If you want to disappear for a while, Vermillion Cliffs National Monument is about the best place to do so in the lower 48. Here, 280,000 acres of rock-lined valleys, buttes, and plateaus are surrounded by Glen Canyon National Recreation Area on one side and the Kaibab National Forest on the other. There is no visitor center, nor busloads of international tourists snapping quick shots of the death-defying cliff drops. Pull a permit to hike the North and South Coyote Buttes, do a multi-day canyoneering trip through Paria Canyon, or take it a bit easier on a full-day hike to views of the swirling sandstone of The Wave, the one aspect of the park that is well-known on Instagram. Be warned: Only 20 hikers per day are allowed to visit.

3. Colorado National Monument — Colorado

Nearby national parks: Arches, Canyonlands, Rocky Mountain

Photo: Zack Frank/Shutterstock

For the intrepid conservationist, few places hold more steam than Edward Abbey’s old stomping grounds of Arches National Park. Hiking through Devil’s Garden is an incredible experience, to be sure, but those who actually read Desert Solitaire are quick to point out that the paved road leading to its now-crowded parking lot was something Abbey was so passionately against that his pen furiously met paper, though the effort ultimately proved futile. Not to mention that the Moab area is three degrees above hot as hell in the summer. Two hours east lies Colorado National Monument, home to Monument Canyon — an expansive area of towering sandstone monoliths and pillars, many of which you can overlook with as little as a five-minute walk.

The road through the monument offers several stopping points to look out over the canyon and across other moon-ish looking rock formations along the way. Should you wish to spend more time out of the car, try the Liberty Cap or Devil’s Kitchen trails — bonus if you do them during sunrise or sunset. Western Colorado is also quite toasty from July to mid-September, but it’s a little higher and cooler than Moab. And, as the photo above shows, Colorado National Monument is one of the most photogenic spots in the country.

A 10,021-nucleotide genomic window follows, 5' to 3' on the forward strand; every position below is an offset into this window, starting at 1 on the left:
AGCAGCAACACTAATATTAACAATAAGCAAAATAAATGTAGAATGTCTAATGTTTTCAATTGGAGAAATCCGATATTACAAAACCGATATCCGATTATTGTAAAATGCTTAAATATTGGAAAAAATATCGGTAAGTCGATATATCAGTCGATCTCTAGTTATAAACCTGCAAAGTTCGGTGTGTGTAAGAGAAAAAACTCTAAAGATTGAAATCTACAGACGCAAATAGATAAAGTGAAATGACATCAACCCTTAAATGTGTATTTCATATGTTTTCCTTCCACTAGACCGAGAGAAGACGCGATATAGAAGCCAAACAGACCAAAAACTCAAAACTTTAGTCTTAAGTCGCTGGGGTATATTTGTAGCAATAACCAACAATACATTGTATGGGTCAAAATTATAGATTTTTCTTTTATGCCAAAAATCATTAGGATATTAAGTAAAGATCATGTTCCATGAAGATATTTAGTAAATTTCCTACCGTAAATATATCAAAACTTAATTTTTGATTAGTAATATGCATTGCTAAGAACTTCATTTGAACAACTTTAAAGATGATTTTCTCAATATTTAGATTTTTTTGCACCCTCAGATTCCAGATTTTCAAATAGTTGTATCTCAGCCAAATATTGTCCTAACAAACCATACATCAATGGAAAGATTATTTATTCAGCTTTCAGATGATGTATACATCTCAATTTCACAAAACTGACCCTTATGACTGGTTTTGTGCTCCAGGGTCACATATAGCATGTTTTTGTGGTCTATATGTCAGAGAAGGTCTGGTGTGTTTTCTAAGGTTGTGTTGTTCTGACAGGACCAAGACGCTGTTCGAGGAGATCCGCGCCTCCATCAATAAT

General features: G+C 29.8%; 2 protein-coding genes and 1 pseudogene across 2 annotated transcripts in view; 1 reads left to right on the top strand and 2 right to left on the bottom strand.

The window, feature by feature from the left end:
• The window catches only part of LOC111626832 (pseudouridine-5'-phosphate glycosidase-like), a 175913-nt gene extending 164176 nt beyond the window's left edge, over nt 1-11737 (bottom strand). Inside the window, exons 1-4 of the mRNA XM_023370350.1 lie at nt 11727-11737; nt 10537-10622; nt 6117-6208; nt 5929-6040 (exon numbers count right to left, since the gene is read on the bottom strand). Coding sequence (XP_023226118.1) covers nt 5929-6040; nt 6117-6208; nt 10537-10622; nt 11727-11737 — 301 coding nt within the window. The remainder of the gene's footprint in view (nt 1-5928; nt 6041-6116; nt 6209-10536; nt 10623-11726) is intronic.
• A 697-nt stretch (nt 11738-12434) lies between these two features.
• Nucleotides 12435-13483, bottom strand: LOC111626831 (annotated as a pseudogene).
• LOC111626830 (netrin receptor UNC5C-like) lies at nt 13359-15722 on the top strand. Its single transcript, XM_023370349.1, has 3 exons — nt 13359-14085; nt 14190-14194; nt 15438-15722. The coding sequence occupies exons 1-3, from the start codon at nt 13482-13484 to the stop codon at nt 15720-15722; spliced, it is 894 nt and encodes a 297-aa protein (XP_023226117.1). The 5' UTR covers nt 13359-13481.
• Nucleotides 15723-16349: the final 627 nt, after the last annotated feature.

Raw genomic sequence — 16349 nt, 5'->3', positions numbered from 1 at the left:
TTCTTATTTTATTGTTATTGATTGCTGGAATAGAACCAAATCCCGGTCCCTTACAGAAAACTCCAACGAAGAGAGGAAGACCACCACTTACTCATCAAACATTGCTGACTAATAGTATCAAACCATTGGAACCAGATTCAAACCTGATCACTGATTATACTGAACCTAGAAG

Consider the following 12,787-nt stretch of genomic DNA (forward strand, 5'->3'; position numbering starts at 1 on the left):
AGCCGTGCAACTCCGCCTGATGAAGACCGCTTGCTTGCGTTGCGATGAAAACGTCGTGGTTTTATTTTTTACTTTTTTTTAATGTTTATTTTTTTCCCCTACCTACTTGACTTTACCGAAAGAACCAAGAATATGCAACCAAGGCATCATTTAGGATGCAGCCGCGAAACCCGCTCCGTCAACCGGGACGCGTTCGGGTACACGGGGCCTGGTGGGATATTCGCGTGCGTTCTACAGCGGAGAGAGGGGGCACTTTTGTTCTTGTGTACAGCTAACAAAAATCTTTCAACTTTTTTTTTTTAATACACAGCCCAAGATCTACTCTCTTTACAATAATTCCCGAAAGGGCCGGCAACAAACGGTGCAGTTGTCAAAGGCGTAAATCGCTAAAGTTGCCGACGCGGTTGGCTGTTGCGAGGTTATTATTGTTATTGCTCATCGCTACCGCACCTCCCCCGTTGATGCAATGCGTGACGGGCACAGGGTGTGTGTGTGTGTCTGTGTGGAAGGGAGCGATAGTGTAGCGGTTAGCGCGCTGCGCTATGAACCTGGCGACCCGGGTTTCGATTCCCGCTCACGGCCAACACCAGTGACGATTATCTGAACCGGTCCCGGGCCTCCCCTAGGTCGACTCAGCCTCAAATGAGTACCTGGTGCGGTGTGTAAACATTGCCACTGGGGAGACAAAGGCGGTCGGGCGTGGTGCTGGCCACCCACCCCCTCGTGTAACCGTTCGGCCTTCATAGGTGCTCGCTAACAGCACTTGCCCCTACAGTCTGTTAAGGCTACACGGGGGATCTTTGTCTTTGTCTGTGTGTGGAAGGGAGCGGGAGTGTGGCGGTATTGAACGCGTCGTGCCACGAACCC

4. Upper Missouri River Breaks and Pompeys Pillar National Monuments

Nearby national parks: Glacier, Yellowstone, Grand Teton

Photo: BackEastCreative/Shutterstock

Glacier National Park and the big-mountain terrain of Big Sky Resort are all the proof you need that Montana is an outdoors person’s dream. That’s not even taking into consideration the Upper Missouri River Breaks National Monument, which in addition to extensive stretches of floatable river offers access to both the Lewis and Clark National Historic Trail and the Nez Perce National Historic Trail. You can also fish, hunt, and spot everything from deer to grouse to raptors — wilderness-worthy diversity at its finest.

Further south, Pompeys Pillar National Monument, named after the son of Sacagewea, offers easy access to a famous rock pillar that bore witness to Native tribes and later, pioneer life. An afternoon is plenty of time here as the monument is small — just be sure to snap a photo of Captain William Clark’s signature in the rock.

5. San Juan Islands National Monument — Washington

Nearby national parks: Olympic, Mt. Rainier, North Cascades

Photo: Vikki Hunt/Shutterstock

San Juan Islands National Monument encapsulates the stunning islands of the Puget Sound in all their glory. There are more than 450 islands to choose from, depending on your activity preference. For camping, hit up Blind Island. For hiking, try the Iceberg Point Trail on Lopez Island or the Mount Finlayson Trail on San Juan Island itself. Cattle Point is the place to gaze at the Strait of Juan De Fuca and out across the sound and at its bluffs, the coastal Pacific Northwest’s iteration of craggy cliffs. Of course, kayaking the sound is a right of passage for outdoorsy in the area, and you’d do right to give it a go — er, a paddle.